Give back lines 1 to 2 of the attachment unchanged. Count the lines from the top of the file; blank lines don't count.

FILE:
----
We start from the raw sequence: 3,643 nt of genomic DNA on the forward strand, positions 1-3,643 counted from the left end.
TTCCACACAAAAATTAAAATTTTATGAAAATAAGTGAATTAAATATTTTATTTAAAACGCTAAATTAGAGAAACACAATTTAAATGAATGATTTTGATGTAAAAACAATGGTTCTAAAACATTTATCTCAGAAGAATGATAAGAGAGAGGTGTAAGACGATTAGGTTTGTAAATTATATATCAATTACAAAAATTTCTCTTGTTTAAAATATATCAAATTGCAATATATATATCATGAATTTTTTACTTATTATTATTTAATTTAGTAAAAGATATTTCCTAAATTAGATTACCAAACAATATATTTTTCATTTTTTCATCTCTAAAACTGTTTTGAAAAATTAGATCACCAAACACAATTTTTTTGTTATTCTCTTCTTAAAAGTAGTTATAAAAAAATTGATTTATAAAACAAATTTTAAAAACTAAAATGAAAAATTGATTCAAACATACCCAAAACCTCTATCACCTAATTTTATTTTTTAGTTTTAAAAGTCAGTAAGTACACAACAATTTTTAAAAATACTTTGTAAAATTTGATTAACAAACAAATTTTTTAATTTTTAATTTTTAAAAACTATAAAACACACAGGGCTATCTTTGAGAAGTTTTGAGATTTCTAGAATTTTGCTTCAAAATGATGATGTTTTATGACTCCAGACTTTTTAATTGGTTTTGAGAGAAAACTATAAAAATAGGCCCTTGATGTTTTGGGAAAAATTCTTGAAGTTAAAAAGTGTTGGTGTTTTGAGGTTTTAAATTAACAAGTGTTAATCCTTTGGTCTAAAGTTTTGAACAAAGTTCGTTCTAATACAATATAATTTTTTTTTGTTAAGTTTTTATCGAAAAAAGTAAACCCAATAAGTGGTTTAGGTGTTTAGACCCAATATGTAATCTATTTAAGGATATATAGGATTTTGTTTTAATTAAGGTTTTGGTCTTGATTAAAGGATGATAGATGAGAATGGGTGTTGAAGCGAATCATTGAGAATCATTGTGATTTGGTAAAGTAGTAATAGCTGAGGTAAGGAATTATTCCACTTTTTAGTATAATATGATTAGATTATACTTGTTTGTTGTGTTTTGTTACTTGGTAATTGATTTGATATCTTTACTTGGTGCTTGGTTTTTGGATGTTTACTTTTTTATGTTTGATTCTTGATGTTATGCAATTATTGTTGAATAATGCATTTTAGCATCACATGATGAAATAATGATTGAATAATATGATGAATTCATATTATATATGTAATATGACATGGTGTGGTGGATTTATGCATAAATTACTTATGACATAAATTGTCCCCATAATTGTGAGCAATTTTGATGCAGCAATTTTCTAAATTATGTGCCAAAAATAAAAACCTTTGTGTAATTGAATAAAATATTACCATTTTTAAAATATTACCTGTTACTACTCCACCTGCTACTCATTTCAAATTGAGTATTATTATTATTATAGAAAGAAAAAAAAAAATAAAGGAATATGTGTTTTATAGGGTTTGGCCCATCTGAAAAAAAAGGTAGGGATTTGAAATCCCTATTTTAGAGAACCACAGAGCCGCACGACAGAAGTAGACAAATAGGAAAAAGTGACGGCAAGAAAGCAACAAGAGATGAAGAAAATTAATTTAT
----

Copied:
We start from the raw sequence: 3,643 nt of genomic DNA on the forward strand, positions 1-3,643 counted from the left end.
TTCCACACAAAAATTAAAATTTTATGAAAATAAGTGAATTAAATATTTTATTTAAAACGCTAAATTAGAGAAACACAATTTAAATGAATGATTTTGATGTAAAAACAATGGTTCTAAAACATTTATCTCAGAAGAATGATAAGAGAGAGGTGTAAGACGATTAGGTTTGTAAATTATATATCAATTACAAAAATTTCTCTTGTTTAAAATATATCAAATTGCAATATATATATCATGAATTTTTTACTTATTATTATTTAATTTAGTAAAAGATATTTCCTAAATTAGATTACCAAACAATATATTTTTCATTTTTTCATCTCTAAAACTGTTTTGAAAAATTAGATCACCAAACACAATTTTTTTGTTATTCTCTTCTTAAAAGTAGTTATAAAAAAATTGATTTATAAAACAAATTTTAAAAACTAAAATGAAAAATTGATTCAAACATACCCAAAACCTCTATCACCTAATTTTATTTTTTAGTTTTAAAAGTCAGTAAGTACACAACAATTTTTAAAAATACTTTGTAAAATTTGATTAACAAACAAATTTTTTAATTTTTAATTTTTAAAAACTATAAAACACACAGGGCTATCTTTGAGAAGTTTTGAGATTTCTAGAATTTTGCTTCAAAATGATGATGTTTTATGACTCCAGACTTTTTAATTGGTTTTGAGAGAAAACTATAAAAATAGGCCCTTGATGTTTTGGGAAAAATTCTTGAAGTTAAAAAGTGTTGGTGTTTTGAGGTTTTAAATTAACAAGTGTTAATCCTTTGGTCTAAAGTTTTGAACAAAGTTCGTTCTAATACAATATAATTTTTTTTTGTTAAGTTTTTATCGAAAAAAGTAAACCCAATAAGTGGTTTAGGTGTTTAGACCCAATATGTAATCTATTTAAGGATATATAGGATTTTGTTTTAATTAAGGTTTTGGTCTTGATTAAAGGATGATAGATGAGAATGGGTGTTGAAGCGAATCATTGAGAATCATTGTGATTTGGTAAAGTAGTAATAGCTGAGGTAAGGAATTATTCCACTTTTTAGTATAATATGATTAGATTATACTTGTTTGTTGTGTTTTGTTACTTGGTAATTGATTTGATATCTTTACTTGGTGCTTGGTTTTTGGATGTTTACTTTTTTATGTTTGATTCTTGATGTTATGCAATTATTGTTGAATAATGCATTTTAGCATCACATGATGAAATAATGATTGAATAATATGATGAATTCATATTATATATGTAATATGACATGGTGTGGTGGATTTATGCATAAATTACTTATGACATAAATTGTCCCCATAATTGTGAGCAATTTTGATGCAGCAATTTTCTAAATTATGTGCCAAAAATAAAAACCTTTGTGTAATTGAATAAAATATTACCATTTTTAAAATATTACCTGTTACTACTCCACCTGCTACTCATTTCAAATTGAGTATTATTATTATTATAGAAAGAAAAAAAAAAATAAAGGAATATGTGTTTTATAGGGTTTGGCCCATCTGAAAAAAAAGGTAGGGATTTGAAATCCCTATTTTAGAGAACCACAGAGCCGCACGACAGAAGTAGACAAATAGGAAAAAGTGACGGCAAGAAAGCAACAAGAGATGAAGAAAATTAATTTAT